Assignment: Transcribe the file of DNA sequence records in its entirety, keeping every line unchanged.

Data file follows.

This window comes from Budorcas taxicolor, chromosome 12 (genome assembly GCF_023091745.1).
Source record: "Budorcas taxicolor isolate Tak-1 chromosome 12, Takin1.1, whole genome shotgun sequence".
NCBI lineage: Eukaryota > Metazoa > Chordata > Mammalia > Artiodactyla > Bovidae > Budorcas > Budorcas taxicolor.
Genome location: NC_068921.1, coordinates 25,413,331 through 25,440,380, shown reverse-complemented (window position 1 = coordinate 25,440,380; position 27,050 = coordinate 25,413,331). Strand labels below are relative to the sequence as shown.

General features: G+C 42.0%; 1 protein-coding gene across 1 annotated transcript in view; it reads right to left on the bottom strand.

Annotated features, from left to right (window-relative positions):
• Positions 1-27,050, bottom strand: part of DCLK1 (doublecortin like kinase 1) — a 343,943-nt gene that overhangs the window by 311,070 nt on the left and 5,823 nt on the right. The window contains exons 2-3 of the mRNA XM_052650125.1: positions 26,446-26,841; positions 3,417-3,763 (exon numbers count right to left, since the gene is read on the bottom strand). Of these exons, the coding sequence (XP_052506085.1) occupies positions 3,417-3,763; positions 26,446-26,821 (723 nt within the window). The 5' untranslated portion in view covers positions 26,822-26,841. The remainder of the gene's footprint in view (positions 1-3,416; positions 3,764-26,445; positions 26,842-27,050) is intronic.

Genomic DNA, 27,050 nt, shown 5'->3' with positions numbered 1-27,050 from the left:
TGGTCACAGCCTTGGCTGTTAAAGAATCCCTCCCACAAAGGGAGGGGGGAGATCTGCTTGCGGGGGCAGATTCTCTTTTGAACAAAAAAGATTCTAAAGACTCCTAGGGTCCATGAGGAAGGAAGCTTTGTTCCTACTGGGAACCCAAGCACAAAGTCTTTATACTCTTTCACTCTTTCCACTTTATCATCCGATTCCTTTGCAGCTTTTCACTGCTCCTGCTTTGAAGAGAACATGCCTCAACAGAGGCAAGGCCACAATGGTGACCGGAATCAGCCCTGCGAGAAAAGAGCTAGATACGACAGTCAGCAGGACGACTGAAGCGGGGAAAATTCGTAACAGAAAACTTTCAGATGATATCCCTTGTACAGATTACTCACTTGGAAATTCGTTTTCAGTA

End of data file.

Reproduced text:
This window comes from Budorcas taxicolor, chromosome 12 (genome assembly GCF_023091745.1).
Source record: "Budorcas taxicolor isolate Tak-1 chromosome 12, Takin1.1, whole genome shotgun sequence".
NCBI lineage: Eukaryota > Metazoa > Chordata > Mammalia > Artiodactyla > Bovidae > Budorcas > Budorcas taxicolor.
Genome location: NC_068921.1, coordinates 25,413,331 through 25,440,380, shown reverse-complemented (window position 1 = coordinate 25,440,380; position 27,050 = coordinate 25,413,331). Strand labels below are relative to the sequence as shown.

General features: G+C 42.0%; 1 protein-coding gene across 1 annotated transcript in view; it reads right to left on the bottom strand.

Annotated features, from left to right (window-relative positions):
• Positions 1-27,050, bottom strand: part of DCLK1 (doublecortin like kinase 1) — a 343,943-nt gene that overhangs the window by 311,070 nt on the left and 5,823 nt on the right. The window contains exons 2-3 of the mRNA XM_052650125.1: positions 26,446-26,841; positions 3,417-3,763 (exon numbers count right to left, since the gene is read on the bottom strand). Of these exons, the coding sequence (XP_052506085.1) occupies positions 3,417-3,763; positions 26,446-26,821 (723 nt within the window). The 5' untranslated portion in view covers positions 26,822-26,841. The remainder of the gene's footprint in view (positions 1-3,416; positions 3,764-26,445; positions 26,842-27,050) is intronic.

Genomic DNA, 27,050 nt, shown 5'->3' with positions numbered 1-27,050 from the left:
TGGTCACAGCCTTGGCTGTTAAAGAATCCCTCCCACAAAGGGAGGGGGGAGATCTGCTTGCGGGGGCAGATTCTCTTTTGAACAAAAAAGATTCTAAAGACTCCTAGGGTCCATGAGGAAGGAAGCTTTGTTCCTACTGGGAACCCAAGCACAAAGTCTTTATACTCTTTCACTCTTTCCACTTTATCATCCGATTCCTTTGCAGCTTTTCACTGCTCCTGCTTTGAAGAGAACATGCCTCAACAGAGGCAAGGCCACAATGGTGACCGGAATCAGCCCTGCGAGAAAAGAGCTAGATACGACAGTCAGCAGGACGACTGAAGCGGGGAAAATTCGTAACAGAAAACTTTCAGATGATATCCCTTGTACAGATTACTCACTTGGAAATTCGTTTTCAGTA